In Pinochet's case, like the instant case before us, no allegation of actual bias was made and established against Lord Hoffmann. What was in issue is the likelihood of bias. This case was preceded by a stream of cases beginning with R.v Rand (1866) LR 1 OB 230 in which Blackhurn J. expressed the view that a real likelihood of bias must be proved to exist before proceedings will be vitiated on the ground that a person who has taken part or assisted in adjudicating then was incapacitated by interest from doing so. In R. (De Vesci) v. Queen's County JJ. F19081 2IR.271 Lord O'Brien took a further step to explain the contents of "bias". He said: "by bias I understand a real likelihood of an operative prejudice, whether conscious or unconscious. There must, in my opinion, be real evidence to satisfy (the court) that there was a real likelihood of bias". Two years later, in R. (Donoghue) b. County Cork JJ [ 1910] 2 IR 271. 275 Lord O' Brien elaborated on bias as follows: I do not think that the mere vague suspicion of whimsical, capricious, and unreasonable people should be made a standard to regulate our action here. It might be different if suspicion rested on reasonable grounds, but certainly merely flimsy, elusive, morbid suspicion should not be permitted to form a ground of decision"
In R.v. Nailsworth Licensing Justices, ex parte Bird [19531 2 Q.B.D 652. the court did not mention these last three cases but Goddard CJ. at page 654 expressed the view on bias as follows:-
"It is not something which raises doubt in somebody's mind that is enough to cause an order or a judgement to be set aside. There must be something in the nature of real bias. The fact that a person has a proprietary or a pecuniary interest in the subject-matter before the court which he does not disclose, has always been held to be enough to upset the decision of the court, but merely that a justice, may be thought to have formed some opinion beforehand is not, in my opinion, enough to do so".
In this case, one of three justices on a licensing committee hearing of an application for off-licence had previously been a signatory of a petition by members of the local community in favour of the licence. She signed the petition some weeks before the date of the hearing when she was shopping at a store known as Price's Stores. She was not originally scheduled to be on the committee hearing the application but on the day before the application was to be heard she was requested to take the place on the bench of other justices who were unable to attend the court the next day. She was not informed that any licensing application was due to be heard and she was not given details of the court's list for that day. She could not remember signing the petition and so she did not inform the other two justices that she had signed it. At the hearing of the application the petition was tendered in support of the application. It was objected to by those who opposed the application. The objection was overruled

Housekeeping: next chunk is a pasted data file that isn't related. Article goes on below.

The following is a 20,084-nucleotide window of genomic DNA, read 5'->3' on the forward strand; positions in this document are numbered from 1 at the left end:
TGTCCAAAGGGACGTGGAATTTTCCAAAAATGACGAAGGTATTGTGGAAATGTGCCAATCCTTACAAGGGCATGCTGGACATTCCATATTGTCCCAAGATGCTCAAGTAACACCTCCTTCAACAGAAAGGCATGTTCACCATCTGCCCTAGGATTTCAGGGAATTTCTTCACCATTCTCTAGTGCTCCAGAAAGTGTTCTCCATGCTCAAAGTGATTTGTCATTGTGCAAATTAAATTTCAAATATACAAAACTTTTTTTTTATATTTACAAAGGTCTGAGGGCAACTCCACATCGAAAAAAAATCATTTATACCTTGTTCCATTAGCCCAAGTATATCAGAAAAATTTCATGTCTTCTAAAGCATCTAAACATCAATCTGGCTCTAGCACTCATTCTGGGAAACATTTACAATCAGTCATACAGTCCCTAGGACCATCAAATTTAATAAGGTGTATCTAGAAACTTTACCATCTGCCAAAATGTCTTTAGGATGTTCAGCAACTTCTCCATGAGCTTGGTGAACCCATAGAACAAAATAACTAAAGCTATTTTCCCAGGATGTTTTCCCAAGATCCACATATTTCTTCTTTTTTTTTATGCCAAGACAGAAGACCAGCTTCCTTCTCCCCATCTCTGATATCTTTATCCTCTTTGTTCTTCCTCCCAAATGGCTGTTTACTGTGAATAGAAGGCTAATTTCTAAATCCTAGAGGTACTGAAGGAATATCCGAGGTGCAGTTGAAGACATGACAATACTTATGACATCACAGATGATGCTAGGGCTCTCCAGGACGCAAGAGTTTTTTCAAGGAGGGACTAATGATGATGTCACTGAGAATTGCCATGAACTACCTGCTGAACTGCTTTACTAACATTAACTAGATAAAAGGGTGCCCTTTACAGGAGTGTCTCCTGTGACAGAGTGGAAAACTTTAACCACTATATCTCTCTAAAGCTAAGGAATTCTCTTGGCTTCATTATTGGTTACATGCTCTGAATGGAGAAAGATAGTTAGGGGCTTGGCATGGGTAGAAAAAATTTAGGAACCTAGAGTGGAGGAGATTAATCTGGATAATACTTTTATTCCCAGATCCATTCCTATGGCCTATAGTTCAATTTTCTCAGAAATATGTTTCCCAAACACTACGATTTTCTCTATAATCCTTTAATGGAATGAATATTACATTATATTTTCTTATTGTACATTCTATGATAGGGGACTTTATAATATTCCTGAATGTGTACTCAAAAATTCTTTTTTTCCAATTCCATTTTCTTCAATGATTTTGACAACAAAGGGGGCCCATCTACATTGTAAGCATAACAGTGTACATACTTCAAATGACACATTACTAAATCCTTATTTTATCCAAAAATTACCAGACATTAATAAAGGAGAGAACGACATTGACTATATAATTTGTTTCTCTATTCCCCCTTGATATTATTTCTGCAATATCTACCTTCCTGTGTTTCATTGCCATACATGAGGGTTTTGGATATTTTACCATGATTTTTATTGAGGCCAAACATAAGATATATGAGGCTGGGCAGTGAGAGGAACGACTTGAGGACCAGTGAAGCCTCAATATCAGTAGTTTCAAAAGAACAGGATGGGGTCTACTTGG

and the petition was tendered in evidence. It was not read out in court nor was it handed to the justices for their inspection. While the justices were in retirement to consider the decision, it was observed that one of them had previously signed the petition. The justices returned into the court and announced that they have granted the licence. It was at this juncture that objection was raised that one of the justices had signed the petition but the justices declined to alter their decision. On a motion to the Queen's Bench Division for an order of certiorari to quash the justices' order on the ground of bias, it was held that although it was undesirable that a justice who had signed a petition should sit and adjudicated on the subject-matter of the petition, to justify setting aside that decision there must be something in the nature of real bias; merely that a justice might be thought to have formed some opinion on the subject-matter which she is called upon to decide was not a ground on which the decision could be set aside. Because both the applicant and the respondents have relied heavily on this case I will come back to it.